Applesauce is one of the easiest ways to preserve apples at home and a perfect place to start for the beginning canner. Apples are naturally high acid food, so they are canned in a water bath canner. Just about anything goes when you’re canning applesauce at home.
Want chunky applesauce? No problem!
Leave the peels on? Yup, that works too.
Sugar-free or maple-sweetened? Do it!
It’s hard to go wrong making homemade applesauce. Season and sweeten it however you like. How it tastes on the stovetop right before canning is exactly how it will taste coming out of the jar months later, so feel free to experiment.
How to Make Applesauce
The first step to canning applesauce is actually making applesauce. Start by peeling and coring enough apples to fill a large stock pot. If you have a Kitchenaid food strainer attachment, hand crank food mill or chinois sieve, you can skip this step (and save a lot of time). Add a few cups of water and bring the pot to a boil. Cover, and cook until the apples disintegrate, stirring occasionally.
If you don’t have a food mill, process the apples with an immersion blender. For a chunkier sauce, you can just stir vigorously with a wooden spoon or stick to a few quick mashes with a potato masher.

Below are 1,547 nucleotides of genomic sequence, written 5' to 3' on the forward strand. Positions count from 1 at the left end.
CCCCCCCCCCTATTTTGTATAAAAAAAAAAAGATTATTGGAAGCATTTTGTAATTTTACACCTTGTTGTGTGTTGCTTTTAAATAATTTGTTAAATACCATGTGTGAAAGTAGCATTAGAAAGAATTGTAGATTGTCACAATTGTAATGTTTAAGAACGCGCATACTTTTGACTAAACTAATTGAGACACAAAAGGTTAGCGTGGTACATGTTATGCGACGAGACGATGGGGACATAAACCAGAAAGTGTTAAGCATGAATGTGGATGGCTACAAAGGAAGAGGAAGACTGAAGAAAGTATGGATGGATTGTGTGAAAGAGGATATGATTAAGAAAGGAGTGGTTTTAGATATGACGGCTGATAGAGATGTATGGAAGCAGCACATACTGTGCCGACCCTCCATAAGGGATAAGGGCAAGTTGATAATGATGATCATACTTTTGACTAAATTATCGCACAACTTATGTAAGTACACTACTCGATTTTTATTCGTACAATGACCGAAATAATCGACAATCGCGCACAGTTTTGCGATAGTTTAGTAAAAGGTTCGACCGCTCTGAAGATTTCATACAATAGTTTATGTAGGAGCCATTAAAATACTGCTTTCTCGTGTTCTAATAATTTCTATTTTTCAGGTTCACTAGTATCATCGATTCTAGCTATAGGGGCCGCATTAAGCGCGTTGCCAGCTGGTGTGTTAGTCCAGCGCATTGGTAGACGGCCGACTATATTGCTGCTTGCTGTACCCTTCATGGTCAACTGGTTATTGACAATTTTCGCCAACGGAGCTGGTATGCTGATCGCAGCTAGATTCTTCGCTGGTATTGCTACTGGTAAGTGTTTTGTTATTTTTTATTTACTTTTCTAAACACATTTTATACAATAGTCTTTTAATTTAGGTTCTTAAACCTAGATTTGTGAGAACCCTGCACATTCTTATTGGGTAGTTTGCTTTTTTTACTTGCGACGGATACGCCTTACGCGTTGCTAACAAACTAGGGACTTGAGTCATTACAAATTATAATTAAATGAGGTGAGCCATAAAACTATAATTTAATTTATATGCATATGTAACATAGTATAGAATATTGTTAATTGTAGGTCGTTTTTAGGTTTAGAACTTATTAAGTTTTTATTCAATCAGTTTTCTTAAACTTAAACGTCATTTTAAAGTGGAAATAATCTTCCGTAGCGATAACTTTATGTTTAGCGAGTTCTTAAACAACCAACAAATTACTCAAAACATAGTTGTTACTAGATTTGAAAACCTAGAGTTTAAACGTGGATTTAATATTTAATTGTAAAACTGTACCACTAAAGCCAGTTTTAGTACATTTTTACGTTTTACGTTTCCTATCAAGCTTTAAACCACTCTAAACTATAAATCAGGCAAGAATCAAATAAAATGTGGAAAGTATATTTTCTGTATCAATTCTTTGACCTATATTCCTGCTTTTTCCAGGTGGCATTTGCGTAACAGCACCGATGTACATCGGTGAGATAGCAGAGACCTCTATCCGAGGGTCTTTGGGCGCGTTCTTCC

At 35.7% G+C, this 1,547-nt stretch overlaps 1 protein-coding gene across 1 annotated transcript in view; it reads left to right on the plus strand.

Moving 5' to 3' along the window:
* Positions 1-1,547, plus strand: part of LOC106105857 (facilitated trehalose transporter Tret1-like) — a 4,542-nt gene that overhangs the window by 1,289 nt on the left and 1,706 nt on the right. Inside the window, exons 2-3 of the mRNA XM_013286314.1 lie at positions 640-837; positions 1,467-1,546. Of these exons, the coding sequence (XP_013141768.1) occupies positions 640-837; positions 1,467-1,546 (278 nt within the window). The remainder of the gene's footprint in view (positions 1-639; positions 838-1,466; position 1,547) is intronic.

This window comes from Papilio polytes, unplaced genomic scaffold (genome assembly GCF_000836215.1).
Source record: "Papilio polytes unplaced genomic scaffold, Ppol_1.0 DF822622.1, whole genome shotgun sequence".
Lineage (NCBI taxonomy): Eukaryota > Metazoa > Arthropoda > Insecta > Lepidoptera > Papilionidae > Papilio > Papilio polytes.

At this point, taste your sauce. Most modern apple varieties are sweet enough without any added sugar. Wild apples and antique varieties may require a bit of added sugar to balance out tartness or acidity. At this point, feel free to add any seasonings you like. I’m personally fond of ginger and molasses, but a few dashes of cinnamon are wonderful too.
Related: How to Make Applesauce with a Food Mill
Canning Instructions for Applesauce
Method: Water Bath Canning
Jars: Pint or Quart
Headspace: 1/2 inch
Process Time: 15 min for Pints, 20 min for Quarts
Apples are high in acid and sugar, so they can be safely processed in a water bath canner without adding any special ingredients. No need to add sugar, unless you want to. Acidifiers like citric acid or lemon juice are optional too. They may add extra flavor or zing to your sauce, but they’re not required for safe canning.
Fill canning jars, leaving 1/2 inch headspace. Be sure to remove any air bubbles, especially if you have a chunkier sauce. It’s common to can applesauce in pints, but quarts work well too.
Canning applesauce in half-gallon jars was practiced historically, but it’s not currently endorsed by the USDA. The jar is too large to ensure adequate heating all the way through, and air bubbles can be a serious problem with so much sauce in a jar. The only foods currently approved for half-gallon jars are juices from high acid fruits, such as apple juice or grape juice.
Apply canning lids and process in a water bath canner, 15 minutes for pints and 20 minutes for quarts.
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